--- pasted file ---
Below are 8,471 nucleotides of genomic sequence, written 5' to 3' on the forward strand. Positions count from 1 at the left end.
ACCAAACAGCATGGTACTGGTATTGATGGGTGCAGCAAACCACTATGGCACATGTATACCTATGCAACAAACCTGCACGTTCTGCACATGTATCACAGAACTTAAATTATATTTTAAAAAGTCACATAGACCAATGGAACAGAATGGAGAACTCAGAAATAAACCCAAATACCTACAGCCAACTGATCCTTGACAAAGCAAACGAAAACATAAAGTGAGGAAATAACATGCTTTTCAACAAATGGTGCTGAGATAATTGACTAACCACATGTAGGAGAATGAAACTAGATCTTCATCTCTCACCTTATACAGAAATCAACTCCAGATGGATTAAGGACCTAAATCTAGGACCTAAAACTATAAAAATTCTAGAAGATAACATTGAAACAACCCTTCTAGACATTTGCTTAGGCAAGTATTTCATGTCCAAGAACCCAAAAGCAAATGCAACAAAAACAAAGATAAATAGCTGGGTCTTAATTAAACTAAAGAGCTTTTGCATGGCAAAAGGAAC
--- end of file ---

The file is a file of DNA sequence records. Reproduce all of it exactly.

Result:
Below are 8,471 nucleotides of genomic sequence, written 5' to 3' on the forward strand. Positions count from 1 at the left end.
ACCAAACAGCATGGTACTGGTATTGATGGGTGCAGCAAACCACTATGGCACATGTATACCTATGCAACAAACCTGCACGTTCTGCACATGTATCACAGAACTTAAATTATATTTTAAAAAGTCACATAGACCAATGGAACAGAATGGAGAACTCAGAAATAAACCCAAATACCTACAGCCAACTGATCCTTGACAAAGCAAACGAAAACATAAAGTGAGGAAATAACATGCTTTTCAACAAATGGTGCTGAGATAATTGACTAACCACATGTAGGAGAATGAAACTAGATCTTCATCTCTCACCTTATACAGAAATCAACTCCAGATGGATTAAGGACCTAAATCTAGGACCTAAAACTATAAAAATTCTAGAAGATAACATTGAAACAACCCTTCTAGACATTTGCTTAGGCAAGTATTTCATGTCCAAGAACCCAAAAGCAAATGCAACAAAAACAAAGATAAATAGCTGGGTCTTAATTAAACTAAAGAGCTTTTGCATGGCAAAAGGAAC